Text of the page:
Alabama state senator Scott Beason (R), who sponsored the state’s tough new immigration law, has been caught on tape referring to black customers of a casino as “aborigines.” Beason made the inaccurate comparison while wearing audio recording equipment for the FBI as part of an investigation into a group of people accused of buying and selling pro-gambling votes in the legislature. The Associated Press reports:
In one transcript, Beason and two other Republican legislators were talking about economic development in predominantly black Greene County and the customers at one of the county’s largest employers, the Greenetrack casino in Eutaw.
“That’s y’all’s Indians,” one Republican said.
“They’re aborigines, but they’re not Indians,” Beason replied. [...]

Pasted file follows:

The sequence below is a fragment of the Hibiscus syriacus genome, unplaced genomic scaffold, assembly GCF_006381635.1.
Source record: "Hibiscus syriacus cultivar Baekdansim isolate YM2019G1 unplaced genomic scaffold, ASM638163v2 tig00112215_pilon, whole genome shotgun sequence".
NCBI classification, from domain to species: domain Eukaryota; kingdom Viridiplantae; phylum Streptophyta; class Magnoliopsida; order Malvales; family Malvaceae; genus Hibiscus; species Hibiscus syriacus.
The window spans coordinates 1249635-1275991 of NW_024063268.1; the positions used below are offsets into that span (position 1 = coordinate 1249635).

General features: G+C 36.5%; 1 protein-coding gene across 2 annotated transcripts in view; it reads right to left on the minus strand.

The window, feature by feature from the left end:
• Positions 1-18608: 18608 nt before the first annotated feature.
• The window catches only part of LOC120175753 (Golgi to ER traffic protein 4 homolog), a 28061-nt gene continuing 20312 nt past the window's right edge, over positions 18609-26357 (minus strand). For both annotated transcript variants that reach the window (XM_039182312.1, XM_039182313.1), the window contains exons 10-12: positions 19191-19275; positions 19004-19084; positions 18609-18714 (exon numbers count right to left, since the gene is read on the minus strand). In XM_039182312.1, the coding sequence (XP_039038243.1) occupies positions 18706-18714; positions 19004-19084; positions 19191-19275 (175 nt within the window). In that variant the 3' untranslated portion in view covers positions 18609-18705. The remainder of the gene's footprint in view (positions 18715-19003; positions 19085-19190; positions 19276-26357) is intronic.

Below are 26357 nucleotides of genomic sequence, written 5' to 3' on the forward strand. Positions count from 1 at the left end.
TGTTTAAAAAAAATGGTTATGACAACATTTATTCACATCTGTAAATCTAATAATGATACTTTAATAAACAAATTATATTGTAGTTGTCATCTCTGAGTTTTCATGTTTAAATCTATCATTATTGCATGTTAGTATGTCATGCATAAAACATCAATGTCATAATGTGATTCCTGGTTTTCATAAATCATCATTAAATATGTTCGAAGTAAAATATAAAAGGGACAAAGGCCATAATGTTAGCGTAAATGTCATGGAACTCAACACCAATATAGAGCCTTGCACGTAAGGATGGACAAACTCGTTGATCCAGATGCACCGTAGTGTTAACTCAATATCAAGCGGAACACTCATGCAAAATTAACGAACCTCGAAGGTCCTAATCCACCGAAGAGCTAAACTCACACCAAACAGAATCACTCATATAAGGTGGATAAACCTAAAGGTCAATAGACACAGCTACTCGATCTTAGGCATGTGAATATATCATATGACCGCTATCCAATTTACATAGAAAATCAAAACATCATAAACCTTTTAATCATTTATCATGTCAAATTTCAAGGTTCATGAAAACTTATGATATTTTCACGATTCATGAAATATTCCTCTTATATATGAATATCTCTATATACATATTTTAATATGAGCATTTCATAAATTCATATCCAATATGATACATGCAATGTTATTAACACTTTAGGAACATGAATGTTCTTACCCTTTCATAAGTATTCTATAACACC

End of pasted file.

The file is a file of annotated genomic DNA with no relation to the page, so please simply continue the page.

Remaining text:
The transcripts also showed Beason and other Republicans talking about what would happen if the legislation to protect electronic bingo casinos were approved by the Legislature and placed before voters in the election in November 2010. They speculated that casino owners would offer free meals and free bus rides to get black voters to the polls.
Under questioning, Beason said they were concerned that a large black turnout would hurt Republican candidates.
When pressed on his comments, Beason explained, “I don’t know what I meant at the time.” “I don’t use that term normally. I don’t know where it even came from that day,” he said in federal court. Democrats have called on Beason to resign. The federal judge in the bingo trial case will allow defense lawyers to question witnesses about Beason’s “racially charged” statements.
Back in February, Beason warned Republicans that immigration will “destroy a community” and advised his colleagues to “empty the clip and do what has to be done.” Beason later insisted that his comments were taken out of context and that he was using an analogy, not urging violence. He has also been leading the charge to redraw district lines in a way that would significantly dilute the power of black voters.